The Port of Mombasa risks losing its competitive edge following a wave of cargo theft that has hit the supply chain along the Mombasa-Malaba highway, importers and transporters have warned. The Kenya Revenue Authority (KRA) describes the theft of the cargo as “a grave concern” but says it cannot quantify the loss. KRA Southern Region manager George Muia said the taxman has launched investigations into the theft and diversion of transit goods into the local market, which is blamed for the failure to meet revenue targets. He said that the ongoing probe conducted by the Revenue Protection Unit will be extended to Uganda and Rwanda. “An investigation is going on. But to start with, we have imposed sanctions on two Electronic Cargo Tracking System (ECTS) seal providers that have had repeated cases of interference,” said Muia.
A status report compiled by transporters and customs agents reveals a spike in cargo pilferage or theft along the highway by a cartel able to interfere with cargo tracking systems undetected. The report handed to the National Police Service Commission reveals that in the month of September and October, 65 cases of attempted or actual theft of goods from containers fitted with the mandatory ECTS were documented by the Kenya Transporters Association (KTA) and customs agents. Transporters say they are suffering losses running into millions as a result.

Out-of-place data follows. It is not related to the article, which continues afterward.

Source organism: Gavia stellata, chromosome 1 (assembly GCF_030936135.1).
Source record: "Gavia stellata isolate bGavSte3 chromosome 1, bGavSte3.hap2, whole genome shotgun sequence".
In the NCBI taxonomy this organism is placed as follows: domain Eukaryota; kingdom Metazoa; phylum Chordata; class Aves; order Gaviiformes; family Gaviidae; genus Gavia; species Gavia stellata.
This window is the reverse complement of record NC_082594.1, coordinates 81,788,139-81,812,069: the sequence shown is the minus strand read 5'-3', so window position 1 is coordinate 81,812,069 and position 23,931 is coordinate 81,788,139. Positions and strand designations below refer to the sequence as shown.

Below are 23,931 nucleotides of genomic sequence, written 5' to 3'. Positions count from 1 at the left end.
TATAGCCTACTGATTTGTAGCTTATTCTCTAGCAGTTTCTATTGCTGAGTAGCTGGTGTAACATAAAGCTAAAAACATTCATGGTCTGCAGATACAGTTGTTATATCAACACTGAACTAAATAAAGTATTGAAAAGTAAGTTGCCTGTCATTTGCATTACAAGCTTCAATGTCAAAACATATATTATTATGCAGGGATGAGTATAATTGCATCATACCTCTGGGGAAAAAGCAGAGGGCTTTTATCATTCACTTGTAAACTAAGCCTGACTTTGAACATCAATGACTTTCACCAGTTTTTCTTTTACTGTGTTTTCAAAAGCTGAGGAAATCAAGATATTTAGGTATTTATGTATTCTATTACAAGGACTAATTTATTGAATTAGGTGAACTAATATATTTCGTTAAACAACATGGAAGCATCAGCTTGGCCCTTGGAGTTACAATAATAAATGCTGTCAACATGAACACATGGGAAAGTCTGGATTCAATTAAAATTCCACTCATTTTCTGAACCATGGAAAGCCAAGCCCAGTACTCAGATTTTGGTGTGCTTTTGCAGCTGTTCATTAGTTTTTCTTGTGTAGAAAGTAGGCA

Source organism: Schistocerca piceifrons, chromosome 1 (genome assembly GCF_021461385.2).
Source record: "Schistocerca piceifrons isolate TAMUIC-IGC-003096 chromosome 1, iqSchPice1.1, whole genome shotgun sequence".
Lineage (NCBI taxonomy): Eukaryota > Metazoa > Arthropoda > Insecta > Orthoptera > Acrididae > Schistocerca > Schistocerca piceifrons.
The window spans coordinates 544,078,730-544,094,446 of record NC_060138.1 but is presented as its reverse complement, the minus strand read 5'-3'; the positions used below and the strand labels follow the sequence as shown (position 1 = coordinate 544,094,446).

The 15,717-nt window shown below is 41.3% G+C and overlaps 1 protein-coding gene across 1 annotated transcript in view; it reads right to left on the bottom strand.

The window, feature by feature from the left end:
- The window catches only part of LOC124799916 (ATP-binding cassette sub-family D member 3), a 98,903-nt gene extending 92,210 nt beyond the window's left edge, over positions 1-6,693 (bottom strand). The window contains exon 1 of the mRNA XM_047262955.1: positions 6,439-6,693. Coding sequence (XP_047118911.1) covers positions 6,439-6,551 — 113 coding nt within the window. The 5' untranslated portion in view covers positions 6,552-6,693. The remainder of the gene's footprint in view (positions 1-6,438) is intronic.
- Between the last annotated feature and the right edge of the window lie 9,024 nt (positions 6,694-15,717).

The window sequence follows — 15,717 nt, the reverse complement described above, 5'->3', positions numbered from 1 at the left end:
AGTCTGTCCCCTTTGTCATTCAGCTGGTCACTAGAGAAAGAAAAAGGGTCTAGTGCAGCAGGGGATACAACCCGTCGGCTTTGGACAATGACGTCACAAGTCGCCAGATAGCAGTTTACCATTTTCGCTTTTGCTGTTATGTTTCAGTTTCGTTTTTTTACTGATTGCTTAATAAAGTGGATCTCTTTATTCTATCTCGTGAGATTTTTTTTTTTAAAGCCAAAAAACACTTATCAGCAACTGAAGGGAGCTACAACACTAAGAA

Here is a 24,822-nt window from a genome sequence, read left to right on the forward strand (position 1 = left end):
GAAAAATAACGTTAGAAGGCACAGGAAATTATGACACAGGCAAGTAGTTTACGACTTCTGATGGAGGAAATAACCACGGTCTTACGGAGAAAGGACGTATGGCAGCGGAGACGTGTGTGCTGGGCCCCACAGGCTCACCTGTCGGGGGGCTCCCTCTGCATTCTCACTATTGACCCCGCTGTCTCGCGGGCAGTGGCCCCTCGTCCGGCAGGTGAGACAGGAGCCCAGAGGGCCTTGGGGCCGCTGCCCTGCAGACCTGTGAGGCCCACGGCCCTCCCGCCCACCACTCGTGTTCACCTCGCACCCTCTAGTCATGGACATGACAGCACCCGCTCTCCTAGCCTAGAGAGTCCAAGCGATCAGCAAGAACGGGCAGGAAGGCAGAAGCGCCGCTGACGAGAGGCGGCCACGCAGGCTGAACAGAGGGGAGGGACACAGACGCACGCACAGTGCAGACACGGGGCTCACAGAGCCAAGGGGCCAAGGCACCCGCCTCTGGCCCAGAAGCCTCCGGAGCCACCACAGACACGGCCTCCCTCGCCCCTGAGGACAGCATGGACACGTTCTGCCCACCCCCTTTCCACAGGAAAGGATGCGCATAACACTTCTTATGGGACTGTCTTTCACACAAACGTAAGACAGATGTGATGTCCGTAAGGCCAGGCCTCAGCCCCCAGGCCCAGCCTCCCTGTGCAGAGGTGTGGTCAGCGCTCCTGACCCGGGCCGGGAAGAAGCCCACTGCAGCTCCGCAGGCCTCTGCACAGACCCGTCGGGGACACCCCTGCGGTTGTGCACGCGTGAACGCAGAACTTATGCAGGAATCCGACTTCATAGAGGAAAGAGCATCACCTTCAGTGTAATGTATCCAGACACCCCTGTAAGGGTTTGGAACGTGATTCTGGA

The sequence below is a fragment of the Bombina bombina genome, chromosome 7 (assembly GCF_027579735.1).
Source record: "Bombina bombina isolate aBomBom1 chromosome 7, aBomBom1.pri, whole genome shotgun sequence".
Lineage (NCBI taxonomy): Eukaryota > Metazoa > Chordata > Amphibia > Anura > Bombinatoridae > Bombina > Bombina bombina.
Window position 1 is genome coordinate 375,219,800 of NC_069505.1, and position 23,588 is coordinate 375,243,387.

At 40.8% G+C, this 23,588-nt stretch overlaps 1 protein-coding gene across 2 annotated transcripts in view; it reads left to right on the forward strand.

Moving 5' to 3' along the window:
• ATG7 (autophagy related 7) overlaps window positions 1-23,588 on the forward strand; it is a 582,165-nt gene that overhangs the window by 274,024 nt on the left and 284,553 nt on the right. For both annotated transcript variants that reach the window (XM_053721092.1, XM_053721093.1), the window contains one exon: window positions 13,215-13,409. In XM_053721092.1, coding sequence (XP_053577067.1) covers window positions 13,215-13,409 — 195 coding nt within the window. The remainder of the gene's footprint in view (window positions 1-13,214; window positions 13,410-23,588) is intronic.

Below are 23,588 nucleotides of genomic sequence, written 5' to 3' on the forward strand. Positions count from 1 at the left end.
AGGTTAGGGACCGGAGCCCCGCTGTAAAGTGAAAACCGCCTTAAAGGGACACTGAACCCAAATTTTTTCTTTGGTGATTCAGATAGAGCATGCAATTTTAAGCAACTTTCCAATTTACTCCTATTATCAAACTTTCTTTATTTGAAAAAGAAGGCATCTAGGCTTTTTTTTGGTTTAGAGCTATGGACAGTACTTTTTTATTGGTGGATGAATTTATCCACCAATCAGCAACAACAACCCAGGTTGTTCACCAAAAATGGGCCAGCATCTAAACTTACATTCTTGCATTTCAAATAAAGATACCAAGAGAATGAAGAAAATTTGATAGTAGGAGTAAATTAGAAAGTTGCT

The Standard established that officers from the Ethics and Anti-Corruption Commission as well as the Directorate of Criminal Investigations are expected in Mombasa this week to probe the alleged theft of more than 2,000 containers loaded with assorted items destined for Uganda in the last nine months. Supply chain stakeholders are puzzled at how the theft is taking place undetected despite the ECTS system being in place.
Trucks ferrying transit containers are required to fit a tracking system that monitors their movement in real time. Containers are also secured with ECTS seals and KRA, the transporter and ECTS service providers are alerted when there is an attempt to tamper with this system. The ECTS is deactivated once the cargo arrives at the Malaba border and bonds cancelled. Kenya licensed several private companies that supply the gadgets at a fee of up to $1,000 (about Sh102,000) and another $200 (Sh20,400) for the seal, with the fee levied on the transporter and cargo owner.
However, on September 8, one transporter’s records indicated that his truck was ferrying 632 cartons of dry iron boxes from Mombasa but only 294 cartons were found in the container when the cargo reached the owner. “On arrival at the client premises in Nairobi, it was discovered that the container had a different seal number from the original. The case (151/34/2015) is going on at the Nairobi Law Courts but we have paid Sh2,088,619 as penalties,” states the transporter’s report. On October 9, a consignment of 582 microwaves was missing from a container load.
The theft was only discovered when the truck reached its destination.